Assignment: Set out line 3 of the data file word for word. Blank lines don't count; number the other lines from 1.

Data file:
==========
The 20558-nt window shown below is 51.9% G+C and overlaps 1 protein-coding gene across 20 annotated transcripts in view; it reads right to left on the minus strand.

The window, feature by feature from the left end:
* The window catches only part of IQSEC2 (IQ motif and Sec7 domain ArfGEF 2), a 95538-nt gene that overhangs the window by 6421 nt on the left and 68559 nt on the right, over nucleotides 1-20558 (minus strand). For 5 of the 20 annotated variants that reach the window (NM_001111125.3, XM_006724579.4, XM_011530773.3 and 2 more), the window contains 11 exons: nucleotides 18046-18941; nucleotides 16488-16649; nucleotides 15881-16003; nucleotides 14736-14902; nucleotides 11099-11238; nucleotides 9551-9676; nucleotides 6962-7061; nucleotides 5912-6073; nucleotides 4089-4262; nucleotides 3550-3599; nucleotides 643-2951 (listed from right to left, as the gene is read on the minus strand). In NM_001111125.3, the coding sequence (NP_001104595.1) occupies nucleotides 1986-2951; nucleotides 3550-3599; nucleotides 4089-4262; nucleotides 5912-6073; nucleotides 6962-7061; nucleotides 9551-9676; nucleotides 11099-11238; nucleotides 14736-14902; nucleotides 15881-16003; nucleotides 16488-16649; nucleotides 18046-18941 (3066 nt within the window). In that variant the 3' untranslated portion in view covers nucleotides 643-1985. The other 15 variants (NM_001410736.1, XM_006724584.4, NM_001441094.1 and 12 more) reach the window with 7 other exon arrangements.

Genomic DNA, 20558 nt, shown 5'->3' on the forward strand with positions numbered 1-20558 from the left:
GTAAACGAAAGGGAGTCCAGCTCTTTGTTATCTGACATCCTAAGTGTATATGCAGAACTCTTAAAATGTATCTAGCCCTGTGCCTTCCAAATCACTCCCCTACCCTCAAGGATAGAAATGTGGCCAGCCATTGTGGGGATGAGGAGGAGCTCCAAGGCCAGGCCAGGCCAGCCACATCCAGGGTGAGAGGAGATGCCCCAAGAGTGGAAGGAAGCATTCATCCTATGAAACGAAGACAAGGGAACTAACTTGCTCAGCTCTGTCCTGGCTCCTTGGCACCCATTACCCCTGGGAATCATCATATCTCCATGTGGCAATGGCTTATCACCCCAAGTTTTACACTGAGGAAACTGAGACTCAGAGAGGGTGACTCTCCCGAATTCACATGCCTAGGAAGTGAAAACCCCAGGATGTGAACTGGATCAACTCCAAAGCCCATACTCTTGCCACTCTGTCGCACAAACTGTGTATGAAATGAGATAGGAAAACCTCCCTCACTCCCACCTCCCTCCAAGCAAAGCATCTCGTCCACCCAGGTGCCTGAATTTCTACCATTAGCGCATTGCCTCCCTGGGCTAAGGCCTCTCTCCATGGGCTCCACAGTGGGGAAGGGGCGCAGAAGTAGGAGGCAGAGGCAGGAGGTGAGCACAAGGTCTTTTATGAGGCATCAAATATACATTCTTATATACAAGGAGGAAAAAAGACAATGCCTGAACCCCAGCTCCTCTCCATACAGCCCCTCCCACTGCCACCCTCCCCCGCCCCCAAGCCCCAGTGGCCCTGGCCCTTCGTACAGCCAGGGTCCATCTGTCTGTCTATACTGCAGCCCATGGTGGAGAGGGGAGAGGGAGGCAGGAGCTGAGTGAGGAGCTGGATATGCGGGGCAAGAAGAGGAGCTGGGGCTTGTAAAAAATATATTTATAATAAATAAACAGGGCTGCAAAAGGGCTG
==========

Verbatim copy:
* The window catches only part of IQSEC2 (IQ motif and Sec7 domain ArfGEF 2), a 95538-nt gene that overhangs the window by 6421 nt on the left and 68559 nt on the right, over nucleotides 1-20558 (minus strand). For 5 of the 20 annotated variants that reach the window (NM_001111125.3, XM_006724579.4, XM_011530773.3 and 2 more), the window contains 11 exons: nucleotides 18046-18941; nucleotides 16488-16649; nucleotides 15881-16003; nucleotides 14736-14902; nucleotides 11099-11238; nucleotides 9551-9676; nucleotides 6962-7061; nucleotides 5912-6073; nucleotides 4089-4262; nucleotides 3550-3599; nucleotides 643-2951 (listed from right to left, as the gene is read on the minus strand). In NM_001111125.3, the coding sequence (NP_001104595.1) occupies nucleotides 1986-2951; nucleotides 3550-3599; nucleotides 4089-4262; nucleotides 5912-6073; nucleotides 6962-7061; nucleotides 9551-9676; nucleotides 11099-11238; nucleotides 14736-14902; nucleotides 15881-16003; nucleotides 16488-16649; nucleotides 18046-18941 (3066 nt within the window). In that variant the 3' untranslated portion in view covers nucleotides 643-1985. The other 15 variants (NM_001410736.1, XM_006724584.4, NM_001441094.1 and 12 more) reach the window with 7 other exon arrangements.